Today's Paper Obits Mugshots Sports Coronavirus Updates Time Tour Election 2020 Classifieds Jobs HER Magazine Crime Contact us Newsletters
ADVERTISEMENT
story.lead_photo.caption Photo is courtesy of Stephano Brothers Jewelry at Pak Plaza.

Tanzanite, with its brilliant blue hues that can transform to emerald, amethyst or ruby tones, is one of the more newly discovered gems. Its short history in the public eye includes chance discovery, the height of fashion and the redefinition of what it means to be "precious."

Gemstones are millennial in the making, but sometimes it takes a while for us to find them. In the case of the brilliantly blue, color-changing tanzanite, we've only been aware of its existence for a little over 50 years. Discovered by a Maasai herdsman in Tanzania in 1967, and quickly adopted by Tiffany & Co. as the star of a new jewelry line, tanzanite has been one of the darlings of jewelers who are drawn to saturated, nuanced colors.

The Tiffany & Co. connection

When that Maasai herdsman unearthed the first dazzlingly blue tanzanite in the foothills of Mount Kilimanjaro while he tended his cattle, he showed it to a Goan prospector who was in the area looking for rubies. The prospector thought he had been shown a cache of sapphires, and handed off the find to M.I.T. geologist John Saul, who gave samples of the stone to his father, Hyman Saul, the vice president of Saks Fifth Avenue in New York. Hyman Saul walked the samples across the street to the Gemological Institute of America, where they were finally confirmed to be the first new transparent blue gem discovered in hundreds of years -- a rare form of zoisite. At that time, Henry B. Platt, the great-grandson of Louis Comfort Tiffany, was the gem buyer for Tiffany & Co. He was so excited by the novel blue stone Hyman Saul showed him that he secured a large cache of the newly mined gem and promised to put all the weight of the Tiffany marketing machine behind its promotion. The result was the name "tanzanite" and a line of jewelry by Donald Claflin, to whose whimsical designs tanzanite was perfectly suited.

While many jewelers have since made use of tanzanite's charms, it has often featured in the work of those who design for Tiffany. In 2018, Tiffany debuted a 50th-anniversary line of tanzanite jewelry by Reed Krakoff, their chief artistic director, called Paper Flowers, to commemorate the stone's discovery.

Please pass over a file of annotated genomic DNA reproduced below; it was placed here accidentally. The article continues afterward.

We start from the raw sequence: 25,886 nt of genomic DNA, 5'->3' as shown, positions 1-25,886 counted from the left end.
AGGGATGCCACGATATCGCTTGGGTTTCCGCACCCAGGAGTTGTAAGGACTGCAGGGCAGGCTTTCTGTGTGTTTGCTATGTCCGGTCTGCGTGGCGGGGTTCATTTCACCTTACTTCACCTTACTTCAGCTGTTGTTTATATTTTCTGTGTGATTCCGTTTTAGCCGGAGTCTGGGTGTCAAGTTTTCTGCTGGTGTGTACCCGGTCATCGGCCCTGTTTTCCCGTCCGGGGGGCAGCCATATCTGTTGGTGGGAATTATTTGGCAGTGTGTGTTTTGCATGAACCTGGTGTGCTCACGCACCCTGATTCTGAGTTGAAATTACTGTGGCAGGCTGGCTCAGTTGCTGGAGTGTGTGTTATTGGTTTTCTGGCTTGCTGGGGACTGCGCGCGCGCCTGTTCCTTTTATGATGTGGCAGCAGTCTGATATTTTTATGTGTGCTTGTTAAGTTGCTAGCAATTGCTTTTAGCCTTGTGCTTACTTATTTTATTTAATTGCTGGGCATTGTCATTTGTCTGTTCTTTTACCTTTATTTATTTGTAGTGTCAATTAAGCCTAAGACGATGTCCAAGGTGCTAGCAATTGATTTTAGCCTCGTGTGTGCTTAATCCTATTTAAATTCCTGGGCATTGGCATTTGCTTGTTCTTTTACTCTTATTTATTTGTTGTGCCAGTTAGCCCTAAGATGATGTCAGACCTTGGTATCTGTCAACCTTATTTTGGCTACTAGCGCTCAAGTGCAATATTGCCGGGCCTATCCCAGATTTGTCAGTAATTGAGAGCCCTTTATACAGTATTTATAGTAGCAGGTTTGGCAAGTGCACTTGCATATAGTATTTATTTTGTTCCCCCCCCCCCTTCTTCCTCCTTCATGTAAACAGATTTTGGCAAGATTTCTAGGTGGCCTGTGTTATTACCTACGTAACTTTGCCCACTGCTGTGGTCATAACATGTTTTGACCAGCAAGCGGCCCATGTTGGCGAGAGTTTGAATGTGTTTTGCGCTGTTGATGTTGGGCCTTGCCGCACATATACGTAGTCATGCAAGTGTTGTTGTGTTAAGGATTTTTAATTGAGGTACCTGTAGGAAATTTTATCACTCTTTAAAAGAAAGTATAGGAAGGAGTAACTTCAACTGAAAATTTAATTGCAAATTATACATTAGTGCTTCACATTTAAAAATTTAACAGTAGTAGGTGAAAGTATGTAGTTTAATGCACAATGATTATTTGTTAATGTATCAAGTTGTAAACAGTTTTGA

1,000 times rarer than diamonds

Tanzanite is the product of regional metamorphism, in which shifting tectonic plates collide and create areas of intense heat and pressure that, over millions of years, transform the plates' original minerals into something entirely new. The catch is that the something new is the product of specifically that unique blend of minerals that happened to be on those plates, which makes it highly unlikely that the product of their combination will exist elsewhere. Tanzanite has yet to be discovered anywhere other than the 7 km by 2 km site at the foothills of Mount Kilimanjaro, where it has been mined since 1967.

All of which is to say, Tanzanite is extremely rare. Though often referred to as a "semiprecious" stone, it is actually far less common than its "precious" counterparts -- diamonds, sapphires and rubies. And the supply of tanzanite from its sole mining location is nearly exhausted. Some experts estimate that it will be mined out in 25-30 years. This fact, combined with the stone's growing popularity both in the United States and enormous markets like India and China, has economists predicting that the market value of tanzanite can only increase in coming years.

This article was submitted by Hot Springs Antiques and Collectible Dealers Association.

Photo is courtesy of Historic District Antiques. - Submitted photo
Photo is courtesy of Historic District Antiques. - Submitted photo

Sponsor Content

Comments

COMMENTS - It looks like you're using Internet Explorer, which isn't compatible with our commenting system. You can join the discussion by using another browser, like Firefox or Google Chrome.
It looks like you're using Microsoft Edge. Our commenting system is more compatible with Firefox and Google Chrome.
ADVERTISEMENT
ADVERTISEMENT
ADVERTISEMENT